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Re: ACF eligibility rule changes for 2015-2016

Post by Maury Island incident »

cvdwightw wrote:High school players:

You don't have an issue with NAQT preventing you from playing D2 SCT against college teams and are perfectly fine using the D2 SCT set for a high school tournament, but when ACF wants to implement a similar policy with ACF Fall, it's a huge issue. You don't have a problem that there aren't enough local interested teams to put on a real tournament using the D1 SCT set, but when ACF wants to implement a similar policy with ACF Regionals, it's a huge issue.

1. What is so different about ACF (compared to NAQT) that prompts this outcry?
2. Why is it such a bad thing that ACF wants to emulate NAQT in this regard?
I think Stephen's post about quizbowl and legitimacy was really what got me to change my mind on this issue. ACF has always been different from NAQT in how it operates its collegiate tournaments, and I don't think it's a bad thing if it moves quizbowl forward, it's just not the way it's been done. I hope it doesn't lead to high schoolers not being allowed to compete at the college level at all, however.

With the new qualification system, high school teams in Regionals do skew the data for qualification and have little to no desire to attend ACF Nationals, so ACF is justified in banning high school teams from this tournament, like NAQT.

I also don't think Fall will be used as much as a high school invitational set as D2 SCT, although that might be a Massachusetts-centric argument, as we have HFT around the same time and difficulty and have a major NAQT preference for whatever reason. (The only non-NAQT HS sets used in New England this year are HFT and BHSAT at their main sites, while all NAQT sets except 143-A have been or will be used.)

I realize ACF does not serve high schoolers and if these changes are going to turn quizbowl from "a group of friends" to "a no-nonsense activity", I am certainly going to respect them.

EDIT: 144-A doesn't exist.
Last edited by Maury Island incident on Wed Feb 04, 2015 8:10 am, edited 1 time in total.
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Re: ACF eligibility rule changes for 2015-2016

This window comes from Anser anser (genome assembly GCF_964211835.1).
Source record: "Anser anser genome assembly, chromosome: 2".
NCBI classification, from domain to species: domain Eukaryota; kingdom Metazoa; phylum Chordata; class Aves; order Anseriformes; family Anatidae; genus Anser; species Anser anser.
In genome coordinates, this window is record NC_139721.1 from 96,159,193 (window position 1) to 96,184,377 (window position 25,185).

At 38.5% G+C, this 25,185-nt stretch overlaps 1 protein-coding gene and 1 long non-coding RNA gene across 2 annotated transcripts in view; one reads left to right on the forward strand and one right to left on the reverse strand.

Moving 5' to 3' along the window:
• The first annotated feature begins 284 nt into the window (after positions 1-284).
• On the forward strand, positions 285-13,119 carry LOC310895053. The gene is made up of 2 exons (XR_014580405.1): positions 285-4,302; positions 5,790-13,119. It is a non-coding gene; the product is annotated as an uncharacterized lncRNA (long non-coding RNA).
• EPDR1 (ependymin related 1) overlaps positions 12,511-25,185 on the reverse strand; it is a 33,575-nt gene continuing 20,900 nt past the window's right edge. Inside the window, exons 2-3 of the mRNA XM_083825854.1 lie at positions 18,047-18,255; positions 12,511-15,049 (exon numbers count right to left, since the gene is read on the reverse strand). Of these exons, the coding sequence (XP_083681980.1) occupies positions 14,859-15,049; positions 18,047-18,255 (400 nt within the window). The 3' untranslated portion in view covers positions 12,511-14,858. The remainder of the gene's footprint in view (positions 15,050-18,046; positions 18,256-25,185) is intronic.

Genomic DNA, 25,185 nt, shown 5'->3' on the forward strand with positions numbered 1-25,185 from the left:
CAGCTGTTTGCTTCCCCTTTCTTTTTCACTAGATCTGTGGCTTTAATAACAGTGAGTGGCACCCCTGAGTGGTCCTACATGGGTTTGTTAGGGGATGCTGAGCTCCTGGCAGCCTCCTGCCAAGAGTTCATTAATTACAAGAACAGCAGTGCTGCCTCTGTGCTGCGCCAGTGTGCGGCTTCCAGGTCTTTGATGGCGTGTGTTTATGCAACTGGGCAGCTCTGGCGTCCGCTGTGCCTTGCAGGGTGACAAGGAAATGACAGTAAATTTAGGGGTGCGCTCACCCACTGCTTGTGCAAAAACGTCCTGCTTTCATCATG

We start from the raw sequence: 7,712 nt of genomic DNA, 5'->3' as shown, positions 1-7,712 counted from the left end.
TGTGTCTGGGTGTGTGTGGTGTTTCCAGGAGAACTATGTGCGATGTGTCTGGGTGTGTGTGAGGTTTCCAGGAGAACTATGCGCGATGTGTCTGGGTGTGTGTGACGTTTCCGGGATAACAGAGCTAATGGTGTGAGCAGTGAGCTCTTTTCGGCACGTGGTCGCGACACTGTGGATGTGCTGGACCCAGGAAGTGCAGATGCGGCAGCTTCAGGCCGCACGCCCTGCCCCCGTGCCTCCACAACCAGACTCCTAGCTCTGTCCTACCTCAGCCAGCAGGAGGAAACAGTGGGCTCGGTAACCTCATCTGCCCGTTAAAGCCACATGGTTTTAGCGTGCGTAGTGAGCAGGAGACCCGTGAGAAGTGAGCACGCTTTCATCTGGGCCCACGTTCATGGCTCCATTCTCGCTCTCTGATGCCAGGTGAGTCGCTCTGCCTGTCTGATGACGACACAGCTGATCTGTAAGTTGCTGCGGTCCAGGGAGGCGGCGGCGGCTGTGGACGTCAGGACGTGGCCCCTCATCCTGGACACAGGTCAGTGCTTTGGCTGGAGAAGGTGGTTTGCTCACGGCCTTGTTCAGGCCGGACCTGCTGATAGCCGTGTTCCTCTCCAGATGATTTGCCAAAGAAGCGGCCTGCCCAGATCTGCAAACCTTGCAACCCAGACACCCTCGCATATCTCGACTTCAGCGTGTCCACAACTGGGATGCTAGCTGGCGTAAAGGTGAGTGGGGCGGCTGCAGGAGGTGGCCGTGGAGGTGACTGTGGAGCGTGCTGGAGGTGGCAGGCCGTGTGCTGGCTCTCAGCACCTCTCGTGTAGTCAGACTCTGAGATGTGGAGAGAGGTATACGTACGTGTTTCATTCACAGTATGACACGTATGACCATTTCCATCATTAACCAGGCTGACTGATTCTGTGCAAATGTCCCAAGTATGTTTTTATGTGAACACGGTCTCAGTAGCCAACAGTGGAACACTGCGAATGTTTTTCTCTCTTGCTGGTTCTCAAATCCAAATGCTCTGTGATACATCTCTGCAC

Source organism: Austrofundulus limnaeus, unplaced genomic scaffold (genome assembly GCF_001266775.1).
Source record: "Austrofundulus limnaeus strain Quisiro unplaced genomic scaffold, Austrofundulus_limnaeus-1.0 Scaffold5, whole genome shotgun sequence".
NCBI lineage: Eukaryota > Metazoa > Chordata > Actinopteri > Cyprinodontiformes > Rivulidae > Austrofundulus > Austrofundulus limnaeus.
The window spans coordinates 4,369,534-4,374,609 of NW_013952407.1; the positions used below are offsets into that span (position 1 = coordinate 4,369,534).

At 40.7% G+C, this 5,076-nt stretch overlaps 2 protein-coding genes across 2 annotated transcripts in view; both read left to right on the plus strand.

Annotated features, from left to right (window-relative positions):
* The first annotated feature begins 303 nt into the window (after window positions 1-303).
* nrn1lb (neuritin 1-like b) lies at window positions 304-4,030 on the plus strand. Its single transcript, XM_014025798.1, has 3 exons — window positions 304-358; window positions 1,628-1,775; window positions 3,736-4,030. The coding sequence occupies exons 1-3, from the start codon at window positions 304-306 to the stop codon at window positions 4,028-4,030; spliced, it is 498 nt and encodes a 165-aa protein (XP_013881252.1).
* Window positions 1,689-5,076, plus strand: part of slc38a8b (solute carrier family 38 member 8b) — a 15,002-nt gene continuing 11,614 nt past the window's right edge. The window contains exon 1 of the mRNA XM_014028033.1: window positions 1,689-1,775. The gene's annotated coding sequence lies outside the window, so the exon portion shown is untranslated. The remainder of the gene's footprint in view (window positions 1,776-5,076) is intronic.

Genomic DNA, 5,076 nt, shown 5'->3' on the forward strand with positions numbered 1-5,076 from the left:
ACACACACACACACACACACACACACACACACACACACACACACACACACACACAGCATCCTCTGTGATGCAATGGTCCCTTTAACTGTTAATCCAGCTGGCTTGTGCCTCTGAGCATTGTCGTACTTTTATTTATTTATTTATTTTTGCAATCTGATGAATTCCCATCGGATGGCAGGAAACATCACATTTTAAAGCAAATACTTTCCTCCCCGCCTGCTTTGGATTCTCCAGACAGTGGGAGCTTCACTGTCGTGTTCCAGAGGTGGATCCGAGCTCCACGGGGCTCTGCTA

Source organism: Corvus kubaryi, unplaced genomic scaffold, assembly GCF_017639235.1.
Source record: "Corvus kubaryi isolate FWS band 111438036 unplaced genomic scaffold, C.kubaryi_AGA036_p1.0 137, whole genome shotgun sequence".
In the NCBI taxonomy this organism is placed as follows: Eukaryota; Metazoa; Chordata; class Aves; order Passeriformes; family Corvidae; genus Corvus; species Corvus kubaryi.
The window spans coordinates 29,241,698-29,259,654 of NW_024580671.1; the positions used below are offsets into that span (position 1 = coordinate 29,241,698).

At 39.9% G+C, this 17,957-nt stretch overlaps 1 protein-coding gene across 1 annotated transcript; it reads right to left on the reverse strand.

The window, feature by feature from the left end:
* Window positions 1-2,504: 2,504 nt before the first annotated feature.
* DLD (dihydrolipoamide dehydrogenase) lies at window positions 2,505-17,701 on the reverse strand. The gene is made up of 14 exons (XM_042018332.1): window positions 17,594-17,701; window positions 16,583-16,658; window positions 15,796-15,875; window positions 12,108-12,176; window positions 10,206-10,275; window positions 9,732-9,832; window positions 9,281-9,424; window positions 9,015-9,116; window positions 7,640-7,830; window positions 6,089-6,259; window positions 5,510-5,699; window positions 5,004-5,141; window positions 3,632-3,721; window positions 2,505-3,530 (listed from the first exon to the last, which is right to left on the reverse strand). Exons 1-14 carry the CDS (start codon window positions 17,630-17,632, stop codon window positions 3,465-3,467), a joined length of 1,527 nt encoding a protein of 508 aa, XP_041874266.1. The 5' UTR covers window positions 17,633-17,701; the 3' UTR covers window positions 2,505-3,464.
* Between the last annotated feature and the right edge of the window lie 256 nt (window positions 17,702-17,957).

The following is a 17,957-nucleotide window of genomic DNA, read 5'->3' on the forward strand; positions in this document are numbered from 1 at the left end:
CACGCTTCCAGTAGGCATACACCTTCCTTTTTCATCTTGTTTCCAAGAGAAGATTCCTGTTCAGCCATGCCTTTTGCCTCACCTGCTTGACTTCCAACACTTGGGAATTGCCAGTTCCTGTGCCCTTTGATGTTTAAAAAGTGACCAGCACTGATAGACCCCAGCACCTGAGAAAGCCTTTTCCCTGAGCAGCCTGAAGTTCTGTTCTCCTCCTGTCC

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quadrisecant wrote:(The only non-NAQT HS sets used in New England this year are HFT and BHSAT at their main sites, while all NAQT sets except 144-A have been or will be used.)
The unclaimed set is #143A (#144 will be used for Connecticut Invitational). (Southern New England hosts interested in using IS #143A should contact us at [email protected].)
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Re: ACF eligibility rule changes for 2015-2016

Post by Cody »

quadrisecant wrote:With the new qualification system, high school teams in Regionals do skew the data for qualification and have little to no desire to attend ACF Nationals, so ACF is justified in banning high school teams from this tournament, like NAQT.
This position is wrong:
Cody wrote:Moreover, how does high schools playing ACF Regionals "spoil" the data for Regionals? This is exactly equivalent to saying that any team that declines to attend ACF Nationals (as very nearly 100% of high schools will) should not play Regionals -- should the VCU B's and Liberty C's of the world just stop attending ACF Regionals in order to not "spoil" your data? Should all the mid-card teams without plans to attend Nationals avoid playing as well? This is what the A value is for, after all, is it not?
Cody wrote:Is Regionals now only a tournament for teams that plan to attend ACF Nationals?
Texas A&M A, Cornell A, Duke, Vanderbilt, Louisiana, Georgia A, and Georgetown A all skew the data according to you and the other posts in this thread. What happens when they're removed from the A-value calculation?

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In my opinion there's a huge difference between ACF & NAQT and it has little to do with "NAQT has always done it this way; ACF is changing things". ACF is an open ecosystem. NAQT is a closed ecosystem with strictly defined levels that don't mix. NAQT has middle school, high school, D2 college, and D1 college levels, and the last 3 are strictly regimented (which is not something I'd like to see happen for mACF/ACF tournaments), with entirely separate tournaments and sets written every year. NAQT doesn't consider any tournaments outside of its purview when determining eligibility (and that's only a part of why its eligibility rules are a laughingstock) -- remember that anyone, even Chris Ray, can play D2 ICT at any time in their college career by simply avoiding the two NAQT tournaments a year. There's a very substantial difference in how NAQT and ACF are positioned and integrated in the community.
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Matt Weiner
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Re: ACF eligibility rule changes for 2015-2016

Post by Matt Weiner »

My opinion is that the data issue is a real one. Texas A&M or Vanderbilt might play ACF Nationals in any given year, have done so in the past, and obviously deserve the right to try to qualify and then make their decision later based on how they feel about their Regionals performance. After Detroit Catholic Central plays ACF Nationals this year, they will be the fourth high school team to have ever done so. We can be nearly certain that none of the 10-20 high school teams playing ACF Regionals in a given year has any interest in spending a lot of time and money to travel to a tournament as difficult as ACF Nationals.